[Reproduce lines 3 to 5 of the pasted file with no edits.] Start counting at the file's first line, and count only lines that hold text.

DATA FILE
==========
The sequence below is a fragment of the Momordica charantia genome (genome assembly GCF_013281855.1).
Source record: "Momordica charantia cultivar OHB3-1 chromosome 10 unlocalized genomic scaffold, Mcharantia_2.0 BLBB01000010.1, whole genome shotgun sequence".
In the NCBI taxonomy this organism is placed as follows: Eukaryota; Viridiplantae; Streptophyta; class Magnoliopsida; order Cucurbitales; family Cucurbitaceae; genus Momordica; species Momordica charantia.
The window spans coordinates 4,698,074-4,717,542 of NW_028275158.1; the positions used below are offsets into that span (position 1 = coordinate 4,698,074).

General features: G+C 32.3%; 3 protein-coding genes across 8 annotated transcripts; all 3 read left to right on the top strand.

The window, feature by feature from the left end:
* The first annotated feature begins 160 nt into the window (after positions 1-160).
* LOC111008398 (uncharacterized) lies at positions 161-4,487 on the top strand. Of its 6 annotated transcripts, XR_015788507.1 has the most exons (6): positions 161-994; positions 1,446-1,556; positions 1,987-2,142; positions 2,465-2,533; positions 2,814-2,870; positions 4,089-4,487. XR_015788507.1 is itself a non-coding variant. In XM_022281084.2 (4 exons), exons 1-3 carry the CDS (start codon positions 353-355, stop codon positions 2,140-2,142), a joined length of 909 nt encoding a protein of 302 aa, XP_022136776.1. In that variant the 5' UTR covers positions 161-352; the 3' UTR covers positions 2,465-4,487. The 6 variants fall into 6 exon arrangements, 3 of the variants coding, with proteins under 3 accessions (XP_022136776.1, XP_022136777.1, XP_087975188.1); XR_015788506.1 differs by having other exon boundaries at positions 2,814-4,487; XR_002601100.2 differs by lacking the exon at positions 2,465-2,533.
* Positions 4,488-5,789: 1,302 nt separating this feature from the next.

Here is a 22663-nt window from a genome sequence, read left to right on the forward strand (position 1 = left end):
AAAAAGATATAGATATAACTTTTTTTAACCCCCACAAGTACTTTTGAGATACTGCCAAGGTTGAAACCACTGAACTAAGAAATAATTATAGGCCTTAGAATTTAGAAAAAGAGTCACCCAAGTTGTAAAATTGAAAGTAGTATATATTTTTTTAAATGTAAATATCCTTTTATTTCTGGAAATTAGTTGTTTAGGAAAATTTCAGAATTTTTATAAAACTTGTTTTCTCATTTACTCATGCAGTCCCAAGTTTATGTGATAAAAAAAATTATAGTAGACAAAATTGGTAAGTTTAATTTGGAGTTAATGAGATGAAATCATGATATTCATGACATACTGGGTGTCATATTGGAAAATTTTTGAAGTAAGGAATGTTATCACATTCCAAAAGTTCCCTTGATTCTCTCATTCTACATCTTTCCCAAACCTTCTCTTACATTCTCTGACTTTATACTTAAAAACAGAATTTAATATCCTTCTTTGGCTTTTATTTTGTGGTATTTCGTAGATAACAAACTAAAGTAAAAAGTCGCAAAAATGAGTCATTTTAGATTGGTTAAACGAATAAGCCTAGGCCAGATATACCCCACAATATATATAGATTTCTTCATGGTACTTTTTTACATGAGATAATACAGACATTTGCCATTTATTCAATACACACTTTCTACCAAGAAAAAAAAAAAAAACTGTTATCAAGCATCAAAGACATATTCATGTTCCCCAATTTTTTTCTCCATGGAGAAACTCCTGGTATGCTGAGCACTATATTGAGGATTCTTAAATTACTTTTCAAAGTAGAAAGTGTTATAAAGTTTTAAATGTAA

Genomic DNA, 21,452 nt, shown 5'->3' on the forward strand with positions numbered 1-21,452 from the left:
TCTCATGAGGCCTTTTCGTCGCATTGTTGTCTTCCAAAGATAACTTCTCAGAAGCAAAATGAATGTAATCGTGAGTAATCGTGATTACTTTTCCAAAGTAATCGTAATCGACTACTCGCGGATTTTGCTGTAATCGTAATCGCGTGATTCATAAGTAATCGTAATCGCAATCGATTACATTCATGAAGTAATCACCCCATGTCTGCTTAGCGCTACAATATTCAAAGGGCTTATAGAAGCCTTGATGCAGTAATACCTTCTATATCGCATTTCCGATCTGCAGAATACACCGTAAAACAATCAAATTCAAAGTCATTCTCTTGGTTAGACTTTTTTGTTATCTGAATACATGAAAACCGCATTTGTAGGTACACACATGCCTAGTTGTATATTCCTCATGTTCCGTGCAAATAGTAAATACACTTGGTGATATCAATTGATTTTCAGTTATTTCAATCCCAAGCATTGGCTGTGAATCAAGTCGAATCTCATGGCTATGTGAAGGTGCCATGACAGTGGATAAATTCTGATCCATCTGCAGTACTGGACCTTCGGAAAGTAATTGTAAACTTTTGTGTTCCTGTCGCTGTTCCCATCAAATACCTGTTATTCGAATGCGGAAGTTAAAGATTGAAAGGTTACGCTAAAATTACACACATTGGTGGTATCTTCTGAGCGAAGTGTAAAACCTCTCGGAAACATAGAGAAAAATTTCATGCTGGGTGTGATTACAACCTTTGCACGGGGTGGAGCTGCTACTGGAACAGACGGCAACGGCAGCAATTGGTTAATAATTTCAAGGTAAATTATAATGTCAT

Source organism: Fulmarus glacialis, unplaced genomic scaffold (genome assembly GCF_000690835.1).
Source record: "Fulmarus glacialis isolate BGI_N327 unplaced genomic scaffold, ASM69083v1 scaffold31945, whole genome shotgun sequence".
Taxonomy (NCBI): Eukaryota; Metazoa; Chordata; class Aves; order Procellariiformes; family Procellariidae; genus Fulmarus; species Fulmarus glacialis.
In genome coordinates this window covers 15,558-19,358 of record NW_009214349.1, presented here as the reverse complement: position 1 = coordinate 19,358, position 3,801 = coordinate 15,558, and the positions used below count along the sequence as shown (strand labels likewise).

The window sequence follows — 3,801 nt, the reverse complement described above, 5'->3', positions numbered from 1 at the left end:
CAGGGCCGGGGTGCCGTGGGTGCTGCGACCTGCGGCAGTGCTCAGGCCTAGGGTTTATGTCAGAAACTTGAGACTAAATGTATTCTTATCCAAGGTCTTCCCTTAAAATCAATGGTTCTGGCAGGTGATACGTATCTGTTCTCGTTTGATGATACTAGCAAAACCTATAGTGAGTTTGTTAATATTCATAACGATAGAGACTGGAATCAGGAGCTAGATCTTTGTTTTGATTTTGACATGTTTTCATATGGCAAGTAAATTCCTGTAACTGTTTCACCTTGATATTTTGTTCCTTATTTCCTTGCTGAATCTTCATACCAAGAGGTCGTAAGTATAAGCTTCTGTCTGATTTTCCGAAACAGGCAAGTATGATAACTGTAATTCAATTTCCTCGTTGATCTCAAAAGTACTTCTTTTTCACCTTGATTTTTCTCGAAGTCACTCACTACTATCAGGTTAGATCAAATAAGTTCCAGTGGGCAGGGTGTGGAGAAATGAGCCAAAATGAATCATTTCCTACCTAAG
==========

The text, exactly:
In the NCBI taxonomy this organism is placed as follows: Eukaryota; Viridiplantae; Streptophyta; class Magnoliopsida; order Cucurbitales; family Cucurbitaceae; genus Momordica; species Momordica charantia.
The window spans coordinates 4,698,074-4,717,542 of NW_028275158.1; the positions used below are offsets into that span (position 1 = coordinate 4,698,074).

General features: G+C 32.3%; 3 protein-coding genes across 8 annotated transcripts; all 3 read left to right on the top strand.